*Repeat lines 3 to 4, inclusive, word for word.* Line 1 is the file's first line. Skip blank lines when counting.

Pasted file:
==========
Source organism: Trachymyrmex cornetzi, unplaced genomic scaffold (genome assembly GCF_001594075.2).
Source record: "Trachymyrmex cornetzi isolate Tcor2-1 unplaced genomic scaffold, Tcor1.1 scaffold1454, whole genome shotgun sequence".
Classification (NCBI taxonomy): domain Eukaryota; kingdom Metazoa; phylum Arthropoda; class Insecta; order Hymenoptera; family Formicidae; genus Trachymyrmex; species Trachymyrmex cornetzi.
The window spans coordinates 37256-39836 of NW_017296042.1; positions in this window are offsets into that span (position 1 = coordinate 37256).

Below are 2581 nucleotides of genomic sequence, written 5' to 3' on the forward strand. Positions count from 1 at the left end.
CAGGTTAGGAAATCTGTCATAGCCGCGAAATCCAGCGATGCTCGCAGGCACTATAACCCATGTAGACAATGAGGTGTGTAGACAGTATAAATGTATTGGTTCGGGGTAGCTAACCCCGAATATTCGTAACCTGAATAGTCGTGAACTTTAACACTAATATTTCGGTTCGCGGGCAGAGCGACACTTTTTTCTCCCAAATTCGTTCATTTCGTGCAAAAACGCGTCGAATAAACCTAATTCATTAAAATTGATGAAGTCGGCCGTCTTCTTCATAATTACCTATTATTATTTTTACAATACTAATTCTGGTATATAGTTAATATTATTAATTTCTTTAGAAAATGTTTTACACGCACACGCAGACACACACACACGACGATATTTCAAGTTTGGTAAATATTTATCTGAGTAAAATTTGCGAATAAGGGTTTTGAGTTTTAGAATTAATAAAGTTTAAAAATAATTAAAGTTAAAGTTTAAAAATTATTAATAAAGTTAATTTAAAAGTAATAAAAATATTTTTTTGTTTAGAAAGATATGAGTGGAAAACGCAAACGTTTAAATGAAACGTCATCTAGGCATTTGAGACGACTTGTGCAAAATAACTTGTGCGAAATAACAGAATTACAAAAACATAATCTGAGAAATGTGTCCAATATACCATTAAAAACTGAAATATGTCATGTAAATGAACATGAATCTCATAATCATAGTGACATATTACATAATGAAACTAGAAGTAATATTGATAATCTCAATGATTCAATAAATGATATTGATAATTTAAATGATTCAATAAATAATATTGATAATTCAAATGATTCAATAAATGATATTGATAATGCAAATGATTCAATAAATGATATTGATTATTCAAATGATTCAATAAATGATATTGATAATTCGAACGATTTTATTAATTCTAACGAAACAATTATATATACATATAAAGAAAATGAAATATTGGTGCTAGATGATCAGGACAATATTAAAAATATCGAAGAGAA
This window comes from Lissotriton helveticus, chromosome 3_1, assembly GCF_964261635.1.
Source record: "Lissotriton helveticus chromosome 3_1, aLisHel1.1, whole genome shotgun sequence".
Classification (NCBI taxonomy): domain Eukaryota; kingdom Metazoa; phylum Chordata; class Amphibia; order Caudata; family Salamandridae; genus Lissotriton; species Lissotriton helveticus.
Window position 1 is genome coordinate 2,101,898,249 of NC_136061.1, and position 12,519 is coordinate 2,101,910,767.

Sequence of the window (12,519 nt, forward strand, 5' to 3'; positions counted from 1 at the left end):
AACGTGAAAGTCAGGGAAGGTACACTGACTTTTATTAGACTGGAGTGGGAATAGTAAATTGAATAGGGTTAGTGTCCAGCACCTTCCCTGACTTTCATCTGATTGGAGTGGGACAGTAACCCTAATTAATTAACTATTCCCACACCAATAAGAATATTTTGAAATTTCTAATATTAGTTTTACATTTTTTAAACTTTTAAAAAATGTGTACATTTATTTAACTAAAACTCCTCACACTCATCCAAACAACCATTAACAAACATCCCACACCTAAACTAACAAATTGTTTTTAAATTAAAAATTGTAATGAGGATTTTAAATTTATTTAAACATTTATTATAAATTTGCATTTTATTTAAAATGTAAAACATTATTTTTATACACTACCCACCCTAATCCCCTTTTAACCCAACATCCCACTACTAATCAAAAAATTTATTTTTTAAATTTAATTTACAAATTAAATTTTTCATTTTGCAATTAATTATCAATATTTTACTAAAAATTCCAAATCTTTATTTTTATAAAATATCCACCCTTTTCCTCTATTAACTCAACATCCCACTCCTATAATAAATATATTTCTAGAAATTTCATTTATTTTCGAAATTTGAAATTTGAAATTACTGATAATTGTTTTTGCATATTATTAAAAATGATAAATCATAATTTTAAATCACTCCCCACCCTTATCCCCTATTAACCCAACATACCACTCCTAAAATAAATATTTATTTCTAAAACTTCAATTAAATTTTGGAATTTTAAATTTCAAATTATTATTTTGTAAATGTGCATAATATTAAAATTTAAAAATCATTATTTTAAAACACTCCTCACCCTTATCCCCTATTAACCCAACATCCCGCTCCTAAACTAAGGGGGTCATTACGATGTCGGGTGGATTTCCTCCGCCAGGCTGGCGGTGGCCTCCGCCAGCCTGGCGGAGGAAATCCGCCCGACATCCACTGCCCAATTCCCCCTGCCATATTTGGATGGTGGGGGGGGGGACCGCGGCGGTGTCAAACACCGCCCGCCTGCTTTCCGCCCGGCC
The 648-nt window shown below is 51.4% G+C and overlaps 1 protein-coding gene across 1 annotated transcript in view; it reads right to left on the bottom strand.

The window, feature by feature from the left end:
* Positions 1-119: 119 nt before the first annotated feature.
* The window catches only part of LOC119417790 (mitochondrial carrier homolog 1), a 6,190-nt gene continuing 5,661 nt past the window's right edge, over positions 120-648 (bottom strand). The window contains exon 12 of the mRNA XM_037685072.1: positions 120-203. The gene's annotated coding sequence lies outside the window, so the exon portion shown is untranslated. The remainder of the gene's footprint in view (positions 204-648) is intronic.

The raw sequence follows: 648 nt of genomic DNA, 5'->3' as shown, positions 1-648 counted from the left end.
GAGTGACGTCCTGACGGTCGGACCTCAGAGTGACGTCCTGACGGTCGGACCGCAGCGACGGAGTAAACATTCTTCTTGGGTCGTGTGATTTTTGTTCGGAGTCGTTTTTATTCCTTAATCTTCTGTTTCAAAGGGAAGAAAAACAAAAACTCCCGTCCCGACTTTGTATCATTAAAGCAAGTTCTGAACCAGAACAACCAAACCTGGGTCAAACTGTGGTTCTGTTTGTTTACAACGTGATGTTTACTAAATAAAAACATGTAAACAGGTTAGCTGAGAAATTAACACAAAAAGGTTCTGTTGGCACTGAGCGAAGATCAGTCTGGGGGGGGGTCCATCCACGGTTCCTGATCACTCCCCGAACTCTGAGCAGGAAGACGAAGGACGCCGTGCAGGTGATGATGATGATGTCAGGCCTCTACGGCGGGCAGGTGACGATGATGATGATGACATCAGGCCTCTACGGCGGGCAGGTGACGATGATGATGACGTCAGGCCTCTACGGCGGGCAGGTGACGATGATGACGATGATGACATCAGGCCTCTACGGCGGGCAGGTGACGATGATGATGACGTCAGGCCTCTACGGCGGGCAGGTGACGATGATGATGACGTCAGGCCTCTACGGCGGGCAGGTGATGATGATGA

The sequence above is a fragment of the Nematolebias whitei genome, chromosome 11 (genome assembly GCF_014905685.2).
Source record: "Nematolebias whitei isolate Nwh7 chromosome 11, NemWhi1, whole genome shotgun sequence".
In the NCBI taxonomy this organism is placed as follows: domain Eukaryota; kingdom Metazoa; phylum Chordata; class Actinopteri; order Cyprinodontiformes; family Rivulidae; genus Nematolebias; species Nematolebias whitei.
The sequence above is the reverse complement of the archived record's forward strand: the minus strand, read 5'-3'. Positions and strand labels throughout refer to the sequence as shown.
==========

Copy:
Classification (NCBI taxonomy): domain Eukaryota; kingdom Metazoa; phylum Arthropoda; class Insecta; order Hymenoptera; family Formicidae; genus Trachymyrmex; species Trachymyrmex cornetzi.
The window spans coordinates 37256-39836 of NW_017296042.1; positions in this window are offsets into that span (position 1 = coordinate 37256).